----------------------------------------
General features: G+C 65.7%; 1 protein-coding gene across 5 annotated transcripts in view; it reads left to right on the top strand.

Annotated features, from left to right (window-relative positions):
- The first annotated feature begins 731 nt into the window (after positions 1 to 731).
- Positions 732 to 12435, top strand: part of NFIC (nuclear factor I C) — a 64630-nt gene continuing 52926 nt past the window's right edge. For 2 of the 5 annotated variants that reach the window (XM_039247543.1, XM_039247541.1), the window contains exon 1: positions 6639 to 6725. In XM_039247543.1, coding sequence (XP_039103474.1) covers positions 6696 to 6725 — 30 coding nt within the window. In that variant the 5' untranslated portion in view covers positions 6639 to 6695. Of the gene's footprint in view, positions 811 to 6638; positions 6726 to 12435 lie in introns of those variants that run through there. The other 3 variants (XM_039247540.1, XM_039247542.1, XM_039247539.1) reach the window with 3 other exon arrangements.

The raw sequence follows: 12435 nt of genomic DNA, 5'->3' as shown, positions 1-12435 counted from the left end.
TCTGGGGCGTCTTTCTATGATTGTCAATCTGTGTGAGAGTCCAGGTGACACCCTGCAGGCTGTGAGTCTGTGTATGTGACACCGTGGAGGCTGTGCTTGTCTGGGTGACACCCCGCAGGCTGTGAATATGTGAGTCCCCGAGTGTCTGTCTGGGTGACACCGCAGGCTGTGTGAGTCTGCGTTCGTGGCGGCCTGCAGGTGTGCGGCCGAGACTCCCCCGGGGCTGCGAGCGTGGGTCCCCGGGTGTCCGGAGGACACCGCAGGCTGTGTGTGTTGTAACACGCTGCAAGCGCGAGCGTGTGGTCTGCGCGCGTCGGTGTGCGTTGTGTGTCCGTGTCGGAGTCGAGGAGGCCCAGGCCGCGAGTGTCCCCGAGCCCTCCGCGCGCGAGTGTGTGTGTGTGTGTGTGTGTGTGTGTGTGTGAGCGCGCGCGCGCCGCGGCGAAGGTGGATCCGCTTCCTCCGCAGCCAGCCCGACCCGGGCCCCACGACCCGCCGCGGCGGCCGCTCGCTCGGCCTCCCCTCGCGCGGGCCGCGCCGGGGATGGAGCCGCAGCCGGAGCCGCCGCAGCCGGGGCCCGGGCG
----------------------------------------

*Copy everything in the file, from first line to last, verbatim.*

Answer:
General features: G+C 65.7%; 1 protein-coding gene across 5 annotated transcripts in view; it reads left to right on the top strand.

Annotated features, from left to right (window-relative positions):
- The first annotated feature begins 731 nt into the window (after positions 1 to 731).
- Positions 732 to 12435, top strand: part of NFIC (nuclear factor I C) — a 64630-nt gene continuing 52926 nt past the window's right edge. For 2 of the 5 annotated variants that reach the window (XM_039247543.1, XM_039247541.1), the window contains exon 1: positions 6639 to 6725. In XM_039247543.1, coding sequence (XP_039103474.1) covers positions 6696 to 6725 — 30 coding nt within the window. In that variant the 5' untranslated portion in view covers positions 6639 to 6695. Of the gene's footprint in view, positions 811 to 6638; positions 6726 to 12435 lie in introns of those variants that run through there. The other 3 variants (XM_039247540.1, XM_039247542.1, XM_039247539.1) reach the window with 3 other exon arrangements.

The raw sequence follows: 12435 nt of genomic DNA, 5'->3' as shown, positions 1-12435 counted from the left end.
TCTGGGGCGTCTTTCTATGATTGTCAATCTGTGTGAGAGTCCAGGTGACACCCTGCAGGCTGTGAGTCTGTGTATGTGACACCGTGGAGGCTGTGCTTGTCTGGGTGACACCCCGCAGGCTGTGAATATGTGAGTCCCCGAGTGTCTGTCTGGGTGACACCGCAGGCTGTGTGAGTCTGCGTTCGTGGCGGCCTGCAGGTGTGCGGCCGAGACTCCCCCGGGGCTGCGAGCGTGGGTCCCCGGGTGTCCGGAGGACACCGCAGGCTGTGTGTGTTGTAACACGCTGCAAGCGCGAGCGTGTGGTCTGCGCGCGTCGGTGTGCGTTGTGTGTCCGTGTCGGAGTCGAGGAGGCCCAGGCCGCGAGTGTCCCCGAGCCCTCCGCGCGCGAGTGTGTGTGTGTGTGTGTGTGTGTGTGTGTGTGAGCGCGCGCGCGCCGCGGCGAAGGTGGATCCGCTTCCTCCGCAGCCAGCCCGACCCGGGCCCCACGACCCGCCGCGGCGGCCGCTCGCTCGGCCTCCCCTCGCGCGGGCCGCGCCGGGGATGGAGCCGCAGCCGGAGCCGCCGCAGCCGGGGCCCGGGCG